Eyes Alive

By Jacqueline Dowling

image from tinglebytes.com

image from tinglebytes.com

It may be because I’m partially sighted that I feel such empathy with the very elderly and sight-challenged members of our library: of which there are many. And why The Friends have managed to set in motion sourcing of a screen which fits over a page, and magnifies the words. Our local Specsavers franchisee and Worcester Institute for the Blindare helping with this project and, if successful, we hope to open a far wider world of reading to those who need it.   Not sure whether the screens, if they still exist, are measured in diopters or whether they have an adjustable height, we’ll see – hopefully.   Since our library is no longer able to buy large print and talking books, the need for alternatives has grown even greater. It’s a pity about the Talking Books but, human nature being what it is, our collection has suffered from heavy-handed usage, scratching, breaking of discs, ‘mislaying’ – the list is endless. So, no more TBs.

Now, why am I partially sighted and do I want to share the reason? Yes, I do because it’s an avoidable virus and, because I picked it up as a small child, I’ve grown accustomed to being one-eyed and am totally thankful for the good health of what remains!   It freaks me out to see dogs and cats licking children’s and adults’ faces. These animals, to put it crudely, lick their bottoms – and then are allowed to lick humans’ faces.   The virus is Toxoplasma or Toxocara; carried in the mucous of dogs and cats, their droppings etc and passed on to humans. It took twenty one years for me to be diagnosed, by which time the sight in my left eye was zilch. Cortisone injections into the eye cleared the periphery, but the pain during childhood, the blinding headaches are something I’d never wish on any child.   Recently I was shown a picture of the back of each eye. The left looks as if a mound of volcanic lava has been deposited – the result of blood vessels rupturing in the choroid coat.

But I’m one of the lucky ones, I have a good strong right eye and lead a normal ‘fully sighted’ life. It can also affect the brain and legs.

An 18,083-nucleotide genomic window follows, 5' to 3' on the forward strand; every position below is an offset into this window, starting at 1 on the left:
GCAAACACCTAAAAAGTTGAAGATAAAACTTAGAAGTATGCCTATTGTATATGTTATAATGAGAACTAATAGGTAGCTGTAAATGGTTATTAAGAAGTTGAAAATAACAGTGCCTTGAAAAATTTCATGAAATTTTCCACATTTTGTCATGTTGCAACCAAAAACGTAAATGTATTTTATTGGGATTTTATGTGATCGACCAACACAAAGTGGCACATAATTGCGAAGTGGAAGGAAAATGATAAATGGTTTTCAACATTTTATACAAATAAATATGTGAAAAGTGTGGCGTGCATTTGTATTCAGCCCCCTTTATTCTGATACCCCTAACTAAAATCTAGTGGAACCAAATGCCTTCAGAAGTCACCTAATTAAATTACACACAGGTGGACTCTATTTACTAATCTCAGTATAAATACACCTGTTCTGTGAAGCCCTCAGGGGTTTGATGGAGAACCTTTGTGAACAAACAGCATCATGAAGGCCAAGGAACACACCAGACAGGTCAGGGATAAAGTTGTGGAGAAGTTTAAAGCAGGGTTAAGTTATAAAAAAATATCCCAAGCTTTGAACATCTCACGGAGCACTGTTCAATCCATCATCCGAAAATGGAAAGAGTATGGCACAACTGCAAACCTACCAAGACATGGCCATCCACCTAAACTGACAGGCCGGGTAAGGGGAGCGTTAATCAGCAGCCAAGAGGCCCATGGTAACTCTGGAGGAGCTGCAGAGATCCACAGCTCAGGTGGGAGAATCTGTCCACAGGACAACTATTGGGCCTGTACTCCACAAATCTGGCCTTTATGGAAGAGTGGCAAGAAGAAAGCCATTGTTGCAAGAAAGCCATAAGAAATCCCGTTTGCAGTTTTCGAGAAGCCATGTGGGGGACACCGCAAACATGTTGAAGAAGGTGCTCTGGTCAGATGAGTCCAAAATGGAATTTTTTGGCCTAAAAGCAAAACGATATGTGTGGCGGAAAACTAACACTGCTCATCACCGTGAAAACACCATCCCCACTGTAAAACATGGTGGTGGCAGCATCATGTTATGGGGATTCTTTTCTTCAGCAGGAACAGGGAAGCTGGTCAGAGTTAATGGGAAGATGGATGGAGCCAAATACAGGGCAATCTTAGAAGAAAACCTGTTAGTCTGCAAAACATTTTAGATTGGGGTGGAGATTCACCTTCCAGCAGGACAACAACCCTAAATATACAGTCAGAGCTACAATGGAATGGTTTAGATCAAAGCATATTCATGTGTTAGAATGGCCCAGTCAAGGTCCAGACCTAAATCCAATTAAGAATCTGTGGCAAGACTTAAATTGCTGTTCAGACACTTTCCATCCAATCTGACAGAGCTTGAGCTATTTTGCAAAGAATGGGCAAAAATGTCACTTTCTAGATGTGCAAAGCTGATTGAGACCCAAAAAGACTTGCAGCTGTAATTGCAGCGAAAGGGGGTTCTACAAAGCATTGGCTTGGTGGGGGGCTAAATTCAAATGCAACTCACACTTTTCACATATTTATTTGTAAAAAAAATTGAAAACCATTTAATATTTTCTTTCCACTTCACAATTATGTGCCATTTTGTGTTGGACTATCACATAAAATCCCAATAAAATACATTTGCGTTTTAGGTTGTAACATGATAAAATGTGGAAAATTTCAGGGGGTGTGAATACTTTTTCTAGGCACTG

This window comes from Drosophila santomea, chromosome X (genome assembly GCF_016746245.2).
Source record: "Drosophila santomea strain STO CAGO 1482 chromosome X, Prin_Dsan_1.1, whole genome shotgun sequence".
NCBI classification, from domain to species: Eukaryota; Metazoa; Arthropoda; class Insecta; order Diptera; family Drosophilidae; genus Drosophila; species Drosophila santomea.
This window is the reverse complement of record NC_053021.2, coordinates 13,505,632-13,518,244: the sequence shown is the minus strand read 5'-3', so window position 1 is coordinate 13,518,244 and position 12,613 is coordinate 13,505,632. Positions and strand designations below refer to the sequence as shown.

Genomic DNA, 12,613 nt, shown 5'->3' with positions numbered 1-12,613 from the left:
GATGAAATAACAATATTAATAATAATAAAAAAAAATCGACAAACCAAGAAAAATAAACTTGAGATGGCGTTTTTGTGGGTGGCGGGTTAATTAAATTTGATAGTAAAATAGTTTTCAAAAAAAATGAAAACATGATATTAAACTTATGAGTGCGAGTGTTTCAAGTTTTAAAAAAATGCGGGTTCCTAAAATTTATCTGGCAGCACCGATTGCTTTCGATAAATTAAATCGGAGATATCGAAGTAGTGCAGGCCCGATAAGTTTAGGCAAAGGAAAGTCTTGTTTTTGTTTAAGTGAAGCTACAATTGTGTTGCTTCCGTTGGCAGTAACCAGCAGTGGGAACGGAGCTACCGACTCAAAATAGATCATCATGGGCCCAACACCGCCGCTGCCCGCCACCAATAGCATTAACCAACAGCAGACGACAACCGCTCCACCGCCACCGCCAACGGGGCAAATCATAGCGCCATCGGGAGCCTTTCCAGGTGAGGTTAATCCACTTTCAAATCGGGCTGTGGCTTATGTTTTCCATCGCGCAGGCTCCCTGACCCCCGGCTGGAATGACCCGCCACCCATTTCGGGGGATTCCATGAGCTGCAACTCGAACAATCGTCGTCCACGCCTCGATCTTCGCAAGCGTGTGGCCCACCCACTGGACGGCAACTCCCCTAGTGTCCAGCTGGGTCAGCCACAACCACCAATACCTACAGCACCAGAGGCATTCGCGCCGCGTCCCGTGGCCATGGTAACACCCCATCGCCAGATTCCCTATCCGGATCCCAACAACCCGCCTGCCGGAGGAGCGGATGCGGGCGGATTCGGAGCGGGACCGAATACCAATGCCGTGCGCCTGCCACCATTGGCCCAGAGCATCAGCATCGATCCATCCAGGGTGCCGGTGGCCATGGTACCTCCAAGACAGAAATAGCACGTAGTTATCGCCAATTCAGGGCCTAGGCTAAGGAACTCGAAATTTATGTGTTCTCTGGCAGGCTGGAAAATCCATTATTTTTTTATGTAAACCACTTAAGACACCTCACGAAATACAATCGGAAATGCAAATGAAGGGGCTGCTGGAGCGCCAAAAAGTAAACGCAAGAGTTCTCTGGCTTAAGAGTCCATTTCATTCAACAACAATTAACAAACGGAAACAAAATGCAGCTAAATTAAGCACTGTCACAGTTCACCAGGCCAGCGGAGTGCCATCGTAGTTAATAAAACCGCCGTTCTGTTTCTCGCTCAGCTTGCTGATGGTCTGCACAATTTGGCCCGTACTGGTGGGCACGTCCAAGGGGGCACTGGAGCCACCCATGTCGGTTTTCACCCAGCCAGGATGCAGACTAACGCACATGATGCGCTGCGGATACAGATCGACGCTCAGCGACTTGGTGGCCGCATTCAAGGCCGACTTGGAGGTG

So, if this non self-pitying blog has passed on any useful info, GOOD. I’m happy to pass on the images to anyone interested, and just so you know I’m not drivelling on and beating a drum.


6 thoughts on “Eyes Alive

  1. Sue says:

    It’s a fantastic idea, I’m sure it will be very popular for those without 20/20 vision. I’ve tried a few talking books but find it difficult to concentrate while I listen to them, so I think the screen is an excellent choice.

    It always freaks me out how people ‘kiss’ their pets and your story freaks me out even more!

    • jacky says:

      Thanks Sue. I hope the message spreads because most pet lovers (and I’m among them) simply do not want to know, and children need to be protected – thanks for giving me the space. Yes, the reading aid idea is spreading, groups forming locally and getting in touch directly with Worcester.

  2. Susan says:

    When I returned to studying in my forties, I found that I couldn’t read the small print in the text books properly. I managed to track down a wonderful curved perspex/plastic ruler which magnified each line of text as you moved it down the page. Wonderful invention! I hope you have similar success with your screens in the library.

    • jacky says:

      This sounds a better option than the flat one we’ve got Susan. Do you know whether this ruler is still available?

      • Susan says:

        Jacky, I bought it from what was then the Natal Society for the Blind. When I went back a few years later to get one for my mother they didn’t have them any more. They had a smaller one that magnified about half a line of text and wasn’t as easy for arthritic fingers to hold, plus they had a whole lot more red tape to deal with – you couldn’t just buy one but had to have a doctor’s letter and an eye test etc. Eventually I bought one from a camera shop but it’s not quite as good as the original which I still use. Your screens sound as if they are perfect for the job, though.

  3. jacky says:

    Thanks Susan. Why is it, I wonder, that when something is seen to be working well, it’s taken off the market?! Worcester has an excellent selection of aids, reasonably priced so I’ll enquire into the original ruler…

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